- Special Features
Blogs & Columns
- Fun & Games
Greece stated on Monday that it expects to see growth in its economy in 2014, a change that could signal the end of the country’s six-year long recession.
According to The New York Times, Christos Staikouras, deputy finance minister, said, “This year, the sacrifices have begun to bear fruit, giving the first signs of an exit from the crisis.”
Others, like Haralambos Gotsis, economics professor at the University of Piraeus, are not optimistic about the report that Greece’s economic crisis may come to an end. Gotsis said any economic growth would be “very difficult” because there has been no increase in investments in the country.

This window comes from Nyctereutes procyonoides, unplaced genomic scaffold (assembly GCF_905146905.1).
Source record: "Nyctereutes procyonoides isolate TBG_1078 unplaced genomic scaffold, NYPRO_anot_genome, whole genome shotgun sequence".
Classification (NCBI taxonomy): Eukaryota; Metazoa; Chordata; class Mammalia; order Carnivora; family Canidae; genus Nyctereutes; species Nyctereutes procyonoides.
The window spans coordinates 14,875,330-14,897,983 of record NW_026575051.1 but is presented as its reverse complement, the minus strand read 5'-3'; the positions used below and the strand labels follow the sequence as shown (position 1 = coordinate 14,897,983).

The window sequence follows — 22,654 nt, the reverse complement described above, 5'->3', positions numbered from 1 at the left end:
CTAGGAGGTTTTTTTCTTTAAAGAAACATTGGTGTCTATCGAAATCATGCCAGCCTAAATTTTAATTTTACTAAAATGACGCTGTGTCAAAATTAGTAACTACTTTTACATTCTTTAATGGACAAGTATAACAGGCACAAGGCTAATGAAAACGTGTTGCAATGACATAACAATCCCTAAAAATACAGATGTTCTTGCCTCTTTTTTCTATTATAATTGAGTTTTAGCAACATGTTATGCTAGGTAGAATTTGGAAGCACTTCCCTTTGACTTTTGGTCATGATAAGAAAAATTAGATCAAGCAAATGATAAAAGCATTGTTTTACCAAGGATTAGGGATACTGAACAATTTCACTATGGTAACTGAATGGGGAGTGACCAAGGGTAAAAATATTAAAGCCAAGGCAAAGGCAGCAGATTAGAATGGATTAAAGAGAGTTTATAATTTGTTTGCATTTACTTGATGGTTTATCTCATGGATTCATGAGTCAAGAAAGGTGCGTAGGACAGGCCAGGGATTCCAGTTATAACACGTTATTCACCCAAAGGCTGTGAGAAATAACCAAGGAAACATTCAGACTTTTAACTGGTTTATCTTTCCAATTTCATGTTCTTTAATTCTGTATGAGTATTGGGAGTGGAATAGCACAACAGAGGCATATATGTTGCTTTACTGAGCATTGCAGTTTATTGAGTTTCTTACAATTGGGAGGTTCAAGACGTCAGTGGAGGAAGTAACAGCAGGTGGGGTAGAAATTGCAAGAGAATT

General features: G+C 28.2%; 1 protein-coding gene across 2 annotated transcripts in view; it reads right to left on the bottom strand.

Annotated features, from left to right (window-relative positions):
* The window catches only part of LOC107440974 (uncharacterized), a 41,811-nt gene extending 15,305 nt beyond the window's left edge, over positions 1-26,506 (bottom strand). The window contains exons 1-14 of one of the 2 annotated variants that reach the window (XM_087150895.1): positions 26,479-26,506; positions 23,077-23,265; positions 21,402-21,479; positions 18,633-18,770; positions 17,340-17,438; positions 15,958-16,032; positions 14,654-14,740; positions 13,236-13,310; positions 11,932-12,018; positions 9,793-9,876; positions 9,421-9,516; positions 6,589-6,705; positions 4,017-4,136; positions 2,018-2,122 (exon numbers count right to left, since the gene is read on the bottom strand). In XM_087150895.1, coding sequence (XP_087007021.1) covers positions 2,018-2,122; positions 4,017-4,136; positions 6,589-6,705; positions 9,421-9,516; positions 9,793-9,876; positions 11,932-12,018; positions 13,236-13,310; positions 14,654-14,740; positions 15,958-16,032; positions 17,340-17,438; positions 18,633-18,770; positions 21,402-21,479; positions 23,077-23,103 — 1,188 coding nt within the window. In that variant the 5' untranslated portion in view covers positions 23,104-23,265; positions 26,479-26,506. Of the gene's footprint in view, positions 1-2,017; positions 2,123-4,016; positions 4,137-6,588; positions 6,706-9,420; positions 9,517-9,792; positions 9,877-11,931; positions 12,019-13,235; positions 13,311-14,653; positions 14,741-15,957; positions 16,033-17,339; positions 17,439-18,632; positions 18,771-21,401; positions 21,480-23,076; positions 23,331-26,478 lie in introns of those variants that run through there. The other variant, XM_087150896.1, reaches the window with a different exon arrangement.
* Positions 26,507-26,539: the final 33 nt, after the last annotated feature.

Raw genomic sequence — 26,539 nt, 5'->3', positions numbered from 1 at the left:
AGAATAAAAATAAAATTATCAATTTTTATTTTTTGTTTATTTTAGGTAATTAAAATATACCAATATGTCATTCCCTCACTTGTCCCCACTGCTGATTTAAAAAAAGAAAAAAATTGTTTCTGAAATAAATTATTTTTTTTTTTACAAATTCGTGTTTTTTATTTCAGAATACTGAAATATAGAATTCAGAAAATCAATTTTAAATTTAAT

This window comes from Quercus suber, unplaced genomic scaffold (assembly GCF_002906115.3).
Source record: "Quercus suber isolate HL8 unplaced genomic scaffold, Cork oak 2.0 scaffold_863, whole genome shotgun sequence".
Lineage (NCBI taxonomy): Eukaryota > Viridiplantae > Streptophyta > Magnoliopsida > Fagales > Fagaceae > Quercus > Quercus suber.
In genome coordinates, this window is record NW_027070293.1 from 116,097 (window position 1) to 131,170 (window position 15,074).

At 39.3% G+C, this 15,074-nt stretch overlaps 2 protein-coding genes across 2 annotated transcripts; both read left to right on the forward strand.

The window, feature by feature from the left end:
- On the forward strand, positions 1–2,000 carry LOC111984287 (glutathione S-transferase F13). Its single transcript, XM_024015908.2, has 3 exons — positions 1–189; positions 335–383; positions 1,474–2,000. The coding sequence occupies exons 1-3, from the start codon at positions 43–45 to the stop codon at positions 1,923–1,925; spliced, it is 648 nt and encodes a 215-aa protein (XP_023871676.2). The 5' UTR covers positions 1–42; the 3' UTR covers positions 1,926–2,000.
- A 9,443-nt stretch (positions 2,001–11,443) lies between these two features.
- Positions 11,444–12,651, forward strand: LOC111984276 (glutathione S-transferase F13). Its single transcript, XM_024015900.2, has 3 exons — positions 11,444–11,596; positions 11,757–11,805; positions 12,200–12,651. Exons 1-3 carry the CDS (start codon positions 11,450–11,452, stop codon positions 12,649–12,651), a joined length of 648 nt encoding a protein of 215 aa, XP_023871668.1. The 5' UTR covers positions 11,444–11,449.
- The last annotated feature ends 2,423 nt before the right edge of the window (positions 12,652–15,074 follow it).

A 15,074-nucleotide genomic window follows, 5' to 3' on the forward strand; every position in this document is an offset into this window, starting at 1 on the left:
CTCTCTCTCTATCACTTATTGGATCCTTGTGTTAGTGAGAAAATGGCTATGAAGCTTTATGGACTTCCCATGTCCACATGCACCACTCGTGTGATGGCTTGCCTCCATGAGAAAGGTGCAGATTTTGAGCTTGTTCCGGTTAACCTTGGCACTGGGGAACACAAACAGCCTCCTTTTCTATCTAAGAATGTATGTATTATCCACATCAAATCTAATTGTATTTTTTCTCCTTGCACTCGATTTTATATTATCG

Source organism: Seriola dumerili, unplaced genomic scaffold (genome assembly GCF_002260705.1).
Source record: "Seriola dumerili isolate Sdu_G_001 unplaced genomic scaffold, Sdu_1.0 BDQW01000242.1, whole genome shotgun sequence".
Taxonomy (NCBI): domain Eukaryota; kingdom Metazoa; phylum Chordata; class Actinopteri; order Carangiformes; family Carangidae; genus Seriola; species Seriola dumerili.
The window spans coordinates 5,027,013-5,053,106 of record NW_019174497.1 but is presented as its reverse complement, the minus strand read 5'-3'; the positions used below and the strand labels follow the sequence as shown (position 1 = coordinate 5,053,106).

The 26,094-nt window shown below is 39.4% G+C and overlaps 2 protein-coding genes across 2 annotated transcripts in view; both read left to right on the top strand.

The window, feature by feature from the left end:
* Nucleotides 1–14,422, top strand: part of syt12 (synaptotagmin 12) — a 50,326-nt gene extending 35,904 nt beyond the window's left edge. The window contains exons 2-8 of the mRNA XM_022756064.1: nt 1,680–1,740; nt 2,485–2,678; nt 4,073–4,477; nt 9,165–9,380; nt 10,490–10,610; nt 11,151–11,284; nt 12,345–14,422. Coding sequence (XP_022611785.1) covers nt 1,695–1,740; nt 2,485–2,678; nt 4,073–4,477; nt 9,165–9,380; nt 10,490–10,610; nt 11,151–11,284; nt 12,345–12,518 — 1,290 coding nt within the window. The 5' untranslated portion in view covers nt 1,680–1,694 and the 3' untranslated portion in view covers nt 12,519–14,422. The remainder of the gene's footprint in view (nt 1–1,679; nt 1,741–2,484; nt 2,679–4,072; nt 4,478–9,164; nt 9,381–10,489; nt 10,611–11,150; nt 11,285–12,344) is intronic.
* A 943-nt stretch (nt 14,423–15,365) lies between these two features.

Greece has previously been bailed out twice, but still has a whole slew of problems — among these, a high rate of unemployment and a great deal of budget cuts and tax hikes (which are often met with public opposition), Reuters writes.
While the budget is expected to grow by 0.6 percent in 2014, Greece will likely still need to receive aid in order to bring down their level of debt.